This project is partially funded. $48,040 is still needed to fund this project in full.
The Blackfeet Tribe, in conjunction with the Wildlife Conservation Society and NPS Biological Resources Division, have been working to bring bison back to their lands through the Iinnii Initiative which calls on the Blackfeet People to develop a new vision for land conservation on the Rocky Mountain Front and to help protect Blackfeet culture by creating a home for buffalo. Realizing this vision will create new, nature-based business opportunities and jobs. “Iinnii” refers to buffalo in the Blackfoot language and has been the central focus of dialogues, workshops and summits among the Blackfoot Confederacy Tribes, in partnership and with support from the Wildlife Conservation Society and, in particular, the American Bison Society, going back to 2009.
On April 4, 2016, the tribe received 88 plains bison from Elk Island National Park in Canada. These animals will form the nucleus of a herd that tribal leaders envision will someday roam freely across a vast landscape: The Blackfeet reservation, the Chief Mountain area of Glacier National Park, the grasslands of Waterton National Park, adjoining lands managed by The Nature Conservancy, and nearby Blood and Kinai First Nations lands. The tribe is poised to receive additional bison from Elk Island National Park in 2017 or 2018 to bolster this core herd. The lands they are targeting for initial recovery of this species include the Badger-Two Medicine area as well as Glacier National Park.
This project will assess the current status of habitats on the east side of the park after more than a century of use by native wildlife and trespass livestock (primarily cattle). The results will provide a baseline for future comparisons when and if bison are allowed to return to park lands. Although bison have been absent from these habitats since the late 1800s, this landscape evolved with their presence. Of all the megafauna species found in what is now Glacier, when Lewis and Clark passed through the area, American bison and pronghorn antelope are the only species currently missing from this ecosystem.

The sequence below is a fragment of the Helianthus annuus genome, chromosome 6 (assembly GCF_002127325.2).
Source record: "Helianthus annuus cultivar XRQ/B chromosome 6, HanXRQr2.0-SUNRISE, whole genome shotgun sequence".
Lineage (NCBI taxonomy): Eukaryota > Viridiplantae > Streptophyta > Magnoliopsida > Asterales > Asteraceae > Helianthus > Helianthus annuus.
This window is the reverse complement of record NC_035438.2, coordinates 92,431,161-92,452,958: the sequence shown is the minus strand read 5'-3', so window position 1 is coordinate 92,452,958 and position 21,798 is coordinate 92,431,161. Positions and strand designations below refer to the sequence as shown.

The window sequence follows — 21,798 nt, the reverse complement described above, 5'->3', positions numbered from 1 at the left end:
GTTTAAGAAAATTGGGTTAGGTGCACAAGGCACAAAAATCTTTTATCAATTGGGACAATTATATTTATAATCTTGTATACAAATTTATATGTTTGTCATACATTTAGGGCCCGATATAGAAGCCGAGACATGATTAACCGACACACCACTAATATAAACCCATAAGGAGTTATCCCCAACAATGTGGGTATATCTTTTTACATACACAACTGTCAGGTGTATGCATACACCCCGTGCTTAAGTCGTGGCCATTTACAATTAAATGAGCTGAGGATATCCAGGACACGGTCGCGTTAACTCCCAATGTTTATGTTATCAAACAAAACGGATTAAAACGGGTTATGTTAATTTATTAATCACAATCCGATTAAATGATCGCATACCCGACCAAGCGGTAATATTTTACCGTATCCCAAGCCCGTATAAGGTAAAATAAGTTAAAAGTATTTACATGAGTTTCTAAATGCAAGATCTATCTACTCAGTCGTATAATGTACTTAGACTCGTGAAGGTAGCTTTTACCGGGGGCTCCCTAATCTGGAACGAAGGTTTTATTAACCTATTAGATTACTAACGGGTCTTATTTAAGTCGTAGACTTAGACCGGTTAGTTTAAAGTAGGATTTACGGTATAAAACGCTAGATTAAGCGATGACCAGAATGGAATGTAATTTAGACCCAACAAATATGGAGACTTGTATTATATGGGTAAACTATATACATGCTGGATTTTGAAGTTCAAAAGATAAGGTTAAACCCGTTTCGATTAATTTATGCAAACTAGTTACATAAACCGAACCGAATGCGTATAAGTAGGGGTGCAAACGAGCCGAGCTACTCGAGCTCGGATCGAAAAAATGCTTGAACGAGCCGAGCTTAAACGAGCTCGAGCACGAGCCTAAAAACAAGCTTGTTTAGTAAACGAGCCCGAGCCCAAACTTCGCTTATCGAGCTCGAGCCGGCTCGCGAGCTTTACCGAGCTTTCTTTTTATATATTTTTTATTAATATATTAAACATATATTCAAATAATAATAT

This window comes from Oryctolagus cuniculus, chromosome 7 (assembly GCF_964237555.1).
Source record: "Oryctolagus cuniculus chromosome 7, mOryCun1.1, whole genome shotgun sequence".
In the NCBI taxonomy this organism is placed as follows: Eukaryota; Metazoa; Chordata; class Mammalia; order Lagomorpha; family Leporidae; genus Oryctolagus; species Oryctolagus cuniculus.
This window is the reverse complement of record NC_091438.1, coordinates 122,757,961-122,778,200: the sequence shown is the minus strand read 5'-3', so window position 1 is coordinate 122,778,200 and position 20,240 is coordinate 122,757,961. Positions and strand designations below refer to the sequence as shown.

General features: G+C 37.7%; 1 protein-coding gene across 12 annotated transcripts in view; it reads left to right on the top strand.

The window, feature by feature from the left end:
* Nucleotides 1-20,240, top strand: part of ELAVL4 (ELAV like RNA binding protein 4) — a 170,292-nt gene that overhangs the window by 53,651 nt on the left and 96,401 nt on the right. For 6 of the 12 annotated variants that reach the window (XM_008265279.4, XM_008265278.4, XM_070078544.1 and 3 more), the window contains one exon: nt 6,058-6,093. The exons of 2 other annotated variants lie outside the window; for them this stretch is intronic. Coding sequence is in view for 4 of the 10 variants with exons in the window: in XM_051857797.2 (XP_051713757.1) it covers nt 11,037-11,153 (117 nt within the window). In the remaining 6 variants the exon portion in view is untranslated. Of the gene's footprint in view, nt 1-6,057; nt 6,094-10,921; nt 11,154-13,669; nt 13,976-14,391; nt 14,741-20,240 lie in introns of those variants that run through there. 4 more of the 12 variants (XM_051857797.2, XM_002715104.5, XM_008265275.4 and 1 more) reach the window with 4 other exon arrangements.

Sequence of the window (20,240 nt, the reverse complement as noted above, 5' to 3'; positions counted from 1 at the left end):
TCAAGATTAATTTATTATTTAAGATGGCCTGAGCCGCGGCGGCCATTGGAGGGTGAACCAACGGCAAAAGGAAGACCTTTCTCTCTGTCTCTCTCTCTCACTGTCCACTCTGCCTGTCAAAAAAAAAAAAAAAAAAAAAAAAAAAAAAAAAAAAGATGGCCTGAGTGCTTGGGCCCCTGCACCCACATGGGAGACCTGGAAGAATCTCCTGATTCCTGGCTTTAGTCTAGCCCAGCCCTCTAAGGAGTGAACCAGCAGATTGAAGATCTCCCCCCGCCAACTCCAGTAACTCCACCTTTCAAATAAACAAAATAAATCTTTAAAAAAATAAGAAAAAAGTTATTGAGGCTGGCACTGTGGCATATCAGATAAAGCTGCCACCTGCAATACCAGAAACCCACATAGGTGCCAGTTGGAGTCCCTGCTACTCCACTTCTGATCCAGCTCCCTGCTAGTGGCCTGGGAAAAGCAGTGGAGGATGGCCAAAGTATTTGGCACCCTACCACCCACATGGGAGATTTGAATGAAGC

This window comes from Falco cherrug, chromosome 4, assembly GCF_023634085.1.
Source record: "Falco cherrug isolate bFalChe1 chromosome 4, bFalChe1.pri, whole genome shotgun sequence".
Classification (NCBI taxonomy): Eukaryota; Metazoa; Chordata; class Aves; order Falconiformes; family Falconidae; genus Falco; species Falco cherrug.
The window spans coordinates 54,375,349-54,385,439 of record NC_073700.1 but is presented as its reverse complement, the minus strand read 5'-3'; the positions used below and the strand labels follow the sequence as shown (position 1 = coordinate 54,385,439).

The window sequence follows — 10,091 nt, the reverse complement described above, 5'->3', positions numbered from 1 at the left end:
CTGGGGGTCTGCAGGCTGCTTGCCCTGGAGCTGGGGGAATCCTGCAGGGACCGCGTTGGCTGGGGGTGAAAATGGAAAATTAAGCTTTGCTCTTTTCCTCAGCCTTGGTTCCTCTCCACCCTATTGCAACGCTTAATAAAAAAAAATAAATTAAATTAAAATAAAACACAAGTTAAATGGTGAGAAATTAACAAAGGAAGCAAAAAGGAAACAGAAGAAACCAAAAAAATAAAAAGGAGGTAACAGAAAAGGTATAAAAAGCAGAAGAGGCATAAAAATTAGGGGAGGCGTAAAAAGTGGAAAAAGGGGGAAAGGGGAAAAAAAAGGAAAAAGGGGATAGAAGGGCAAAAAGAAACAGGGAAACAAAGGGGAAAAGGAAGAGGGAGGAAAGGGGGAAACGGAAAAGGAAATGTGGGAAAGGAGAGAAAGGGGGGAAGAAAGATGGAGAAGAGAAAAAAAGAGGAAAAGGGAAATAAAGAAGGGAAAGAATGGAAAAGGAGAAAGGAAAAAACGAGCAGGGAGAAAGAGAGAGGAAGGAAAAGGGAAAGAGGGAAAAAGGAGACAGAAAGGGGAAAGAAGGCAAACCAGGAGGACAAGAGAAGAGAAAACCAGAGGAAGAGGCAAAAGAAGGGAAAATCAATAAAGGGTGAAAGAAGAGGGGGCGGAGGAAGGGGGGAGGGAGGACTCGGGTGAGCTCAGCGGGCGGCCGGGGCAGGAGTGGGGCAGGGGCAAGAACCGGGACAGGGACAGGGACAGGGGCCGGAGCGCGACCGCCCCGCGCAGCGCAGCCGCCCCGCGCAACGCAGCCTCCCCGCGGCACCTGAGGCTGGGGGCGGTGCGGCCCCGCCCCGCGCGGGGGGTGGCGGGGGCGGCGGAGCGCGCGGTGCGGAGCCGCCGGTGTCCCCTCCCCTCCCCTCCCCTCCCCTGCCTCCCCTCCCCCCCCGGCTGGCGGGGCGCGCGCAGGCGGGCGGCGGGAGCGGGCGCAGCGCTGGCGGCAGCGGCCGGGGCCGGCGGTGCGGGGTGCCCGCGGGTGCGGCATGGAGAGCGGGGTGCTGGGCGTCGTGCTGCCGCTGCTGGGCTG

This project will identify how landscape use by native wildlife may have been altered by the removal of bison and introduction of trespass livestock. It will examine use of riparian areas by native wildlife and trespass livestock, assess diversity of bird species in areas historically utilized by bison, map distribution and presence/absence of rare plants, and utilize modern laboratory technology to determine which plant species are currently being eaten by native wildlife and trespass livestock. The results will be documented in a report and maps that park managers will use to compare future changes to the current state. Having this information will help park managers to understand how native ungulates currently interact with the land. It will also inform management decisions for the possible return of bison to park lands.
With the eventual return of free-ranging bison to Blackfeet lands, it is possible that bison will return to park lands in the future. However, before considering whether to allow them to return, park managers must first understand how native wildlife and trespass livestock are currently using the landscape. This information will allow them to monitor and document any future changes in wildlife use and/or distribution on the landscape, and help guide management decisions relative to those potential changes.